Issue 8 / Poetry

Poetry by Isabel Quintero

corazón (ko.ra.son) (noun) [can refer to] : 1. organ from which blood is pumped through the rest of the body; 2. Mexican colloquialism, term of endearment, i.e pet name for a loved one. ex: Corazón, te amo de la tierra a la luna y de regreso mil veces.; 3. that thing you’ve dug your heel into.


1a)       i am cursed [1] with a great memory (for example, birthdays: in sixth grade, the boy i had a               crush on had a birthday on April 1st. i tried to seduce him by putting a snickers bar in his                        desk–it didn’t work. my best friend in junior high, April 28th; the white boy with blue                   eyes and a mini truck in high school, January 23rd. he liked the beastie boys. when i hear             brass monkey i still think of him.).

b) the heart can empty [2] on command [3].

the heart will empty on command. lub dub lub dub until wrung. there is nothing supernatural about it or even slightly romantic. it is to be expected. organs expire all the time. they must give out. they will give out.

the command can empty the heart.

the empty heart commands it. it is always at the reins. your legs the horse. trot trot little horse. trot trot.

your legs empty hearts. your heart empty legs. your empty legs now stubs. trot. trot.

2a)       for the most part, Corazón, you will be kept whole, save for this last cackling erupting into my palm. my fingers become hammer and sieve forcing the fragments through cupped hands. there is a desperation in that act of salvaging that only scavengers, snout deep in carrion, understand [4].

b) Corazón, I wish you were more of a woman.

Corazón, te amo tanto.

Corazón, corazón de melon.

Con razón, Corazón, estas hasta la chingada.

Corazón, if you had smaller feet these shoes would fit a lot better [5].

Corazón, I’m a cobbler. [6]

Corazón, here’s a cobbler, peach. Peach cobbler.

Corazón, do you want me to take it out? Not the cobbler, but the peach.

Corazón, you’re a peach.

Corazón, corazón, corazón. Three times is better than one. And one is better than none.

Corazón (wink wink)

Corazón *slow claps*

Corazón, yes, I’ll pull your hair.

Corazón, no, that I won’t do.

Corazón, she meant nothing.

Corazón, you mean everything.

Silly, little Corazón.

Bless your corazón, Corazon.

3)  you called me by another name once. whispered it in my ear, hands up my shirt.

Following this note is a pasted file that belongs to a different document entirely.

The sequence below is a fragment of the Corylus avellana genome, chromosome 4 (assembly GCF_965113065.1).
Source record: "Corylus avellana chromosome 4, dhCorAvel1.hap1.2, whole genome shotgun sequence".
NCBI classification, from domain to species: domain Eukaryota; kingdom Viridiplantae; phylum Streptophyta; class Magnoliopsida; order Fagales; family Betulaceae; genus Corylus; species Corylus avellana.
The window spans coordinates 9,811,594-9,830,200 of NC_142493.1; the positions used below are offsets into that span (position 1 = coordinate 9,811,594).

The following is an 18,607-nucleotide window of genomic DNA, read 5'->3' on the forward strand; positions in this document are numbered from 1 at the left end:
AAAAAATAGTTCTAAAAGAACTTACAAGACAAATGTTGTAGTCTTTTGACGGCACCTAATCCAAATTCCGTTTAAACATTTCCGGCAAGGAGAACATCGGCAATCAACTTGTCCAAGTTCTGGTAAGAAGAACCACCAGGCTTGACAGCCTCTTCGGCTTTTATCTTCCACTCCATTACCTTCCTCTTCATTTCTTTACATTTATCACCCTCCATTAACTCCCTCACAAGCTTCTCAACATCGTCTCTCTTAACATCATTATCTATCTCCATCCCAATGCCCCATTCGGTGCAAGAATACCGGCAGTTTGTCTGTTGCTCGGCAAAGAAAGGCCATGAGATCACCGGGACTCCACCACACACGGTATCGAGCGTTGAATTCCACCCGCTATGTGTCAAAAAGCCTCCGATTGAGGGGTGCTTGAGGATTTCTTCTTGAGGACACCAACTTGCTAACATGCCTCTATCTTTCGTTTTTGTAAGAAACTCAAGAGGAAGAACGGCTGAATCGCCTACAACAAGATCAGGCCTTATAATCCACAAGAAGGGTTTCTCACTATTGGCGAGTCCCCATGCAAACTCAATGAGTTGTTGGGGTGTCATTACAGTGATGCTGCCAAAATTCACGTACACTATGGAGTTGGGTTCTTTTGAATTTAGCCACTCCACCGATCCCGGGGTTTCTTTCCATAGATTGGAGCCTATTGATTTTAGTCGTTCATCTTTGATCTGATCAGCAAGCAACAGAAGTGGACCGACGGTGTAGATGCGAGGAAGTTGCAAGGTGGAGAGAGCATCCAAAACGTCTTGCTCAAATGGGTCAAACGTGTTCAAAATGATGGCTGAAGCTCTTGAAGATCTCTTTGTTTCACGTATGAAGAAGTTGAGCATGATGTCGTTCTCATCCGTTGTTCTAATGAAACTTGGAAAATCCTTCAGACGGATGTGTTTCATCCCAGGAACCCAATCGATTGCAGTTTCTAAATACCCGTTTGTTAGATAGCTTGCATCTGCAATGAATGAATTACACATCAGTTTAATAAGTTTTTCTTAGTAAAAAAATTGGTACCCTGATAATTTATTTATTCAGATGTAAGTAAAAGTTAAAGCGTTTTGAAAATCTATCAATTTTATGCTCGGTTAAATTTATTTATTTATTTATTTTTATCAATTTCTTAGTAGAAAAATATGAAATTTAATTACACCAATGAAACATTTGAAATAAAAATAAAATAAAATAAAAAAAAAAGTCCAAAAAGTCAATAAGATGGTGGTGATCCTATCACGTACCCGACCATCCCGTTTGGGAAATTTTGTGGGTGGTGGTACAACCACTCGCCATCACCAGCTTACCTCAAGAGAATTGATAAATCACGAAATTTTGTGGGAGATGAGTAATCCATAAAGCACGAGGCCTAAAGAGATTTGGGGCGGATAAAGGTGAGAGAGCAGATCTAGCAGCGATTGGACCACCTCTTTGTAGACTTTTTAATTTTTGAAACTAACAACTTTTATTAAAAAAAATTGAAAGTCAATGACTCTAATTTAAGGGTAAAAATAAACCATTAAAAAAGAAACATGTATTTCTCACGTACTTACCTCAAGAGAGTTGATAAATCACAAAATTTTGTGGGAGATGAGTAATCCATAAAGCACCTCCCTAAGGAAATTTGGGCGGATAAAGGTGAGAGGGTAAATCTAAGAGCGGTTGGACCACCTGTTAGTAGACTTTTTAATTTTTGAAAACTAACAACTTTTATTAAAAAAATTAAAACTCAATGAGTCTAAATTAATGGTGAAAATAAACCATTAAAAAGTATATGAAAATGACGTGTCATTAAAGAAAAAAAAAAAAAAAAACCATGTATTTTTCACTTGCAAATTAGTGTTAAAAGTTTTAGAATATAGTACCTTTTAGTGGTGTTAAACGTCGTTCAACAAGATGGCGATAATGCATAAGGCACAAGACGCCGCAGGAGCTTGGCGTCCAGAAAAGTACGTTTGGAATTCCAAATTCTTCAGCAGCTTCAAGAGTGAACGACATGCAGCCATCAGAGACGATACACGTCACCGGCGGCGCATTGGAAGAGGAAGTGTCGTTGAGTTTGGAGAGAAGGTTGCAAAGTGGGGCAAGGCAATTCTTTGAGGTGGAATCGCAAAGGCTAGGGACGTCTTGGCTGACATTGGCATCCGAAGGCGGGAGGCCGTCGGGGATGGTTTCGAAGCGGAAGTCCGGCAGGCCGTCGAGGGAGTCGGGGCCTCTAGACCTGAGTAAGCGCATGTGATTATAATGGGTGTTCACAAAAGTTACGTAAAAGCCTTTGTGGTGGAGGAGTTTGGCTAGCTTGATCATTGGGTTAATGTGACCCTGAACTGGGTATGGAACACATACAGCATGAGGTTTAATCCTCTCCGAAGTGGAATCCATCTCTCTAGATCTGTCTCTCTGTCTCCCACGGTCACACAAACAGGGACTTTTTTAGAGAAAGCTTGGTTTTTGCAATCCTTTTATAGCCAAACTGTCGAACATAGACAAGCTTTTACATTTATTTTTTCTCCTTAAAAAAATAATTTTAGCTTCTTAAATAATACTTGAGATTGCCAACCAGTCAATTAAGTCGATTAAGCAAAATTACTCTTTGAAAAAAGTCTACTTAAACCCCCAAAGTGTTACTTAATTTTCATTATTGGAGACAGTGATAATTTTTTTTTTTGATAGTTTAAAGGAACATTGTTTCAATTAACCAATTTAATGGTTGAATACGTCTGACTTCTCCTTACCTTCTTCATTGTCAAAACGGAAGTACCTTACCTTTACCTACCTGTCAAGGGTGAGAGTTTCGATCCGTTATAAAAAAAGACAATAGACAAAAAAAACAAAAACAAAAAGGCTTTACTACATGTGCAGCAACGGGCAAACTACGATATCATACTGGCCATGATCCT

it all makes sense [7] now, Corazón. all of it.


[1] My great grandmother sung into the ears of birds, soft low moans, sending them into an ecstasy driven rage. My great grandfather hung from a tree, throat slit. Curses run in my family.

[2] Empty is many things. Mostly, though, it’s dead birds. It can also be birds in a cage. But sometimes it’s having all your feathers plucked and watching someone make a headdress with them.

[3] The Great Command was an established edict recognized in the southern most southern part of southern California. It withstood the test of time until it didn’t. It really didn’t mean anything and after that was henceforth referred to as, “marriage.” Marriage, considered an outdated capitalist and patriarchal institution by some, suffered at the hands of the Great Command. The losses accrued by that edict relied of the forfeiture of All Things Well and Good and Righteous. Those, as they say, were the worst of times.

[4] How can dead things be salvaged? Nothing is dead. Everything is dead. Everything is carrion and everything scavenger. The speaker is suddenly a nihilist. The speaker is nothing. Nothing is nothing.

[5] Better usually is contingent on what you will be using your feet for. How fast, how fast, how fast, how fast, how fast, ad infinitum.

[6] Cobbler can refer to a type of dessert or to someone who makes shoes. Also, more figuratively, someone who cobbles things together. That is to say, someone who puts unlike pieces together to make a whole. Thus, cobbling is to make something whole out of unlike pieces. To piece pieces together. Cobblers cobble. Sometimes, that which is cobbled falls apart soon after because unlike things hastily put together, especially things like love, will undoubtedly become transgressive and inconvenient. Cobbling is done by those who are doing things on the fly. Unless the term is applied to shoe makers. Shoe makers always take their time mending and building.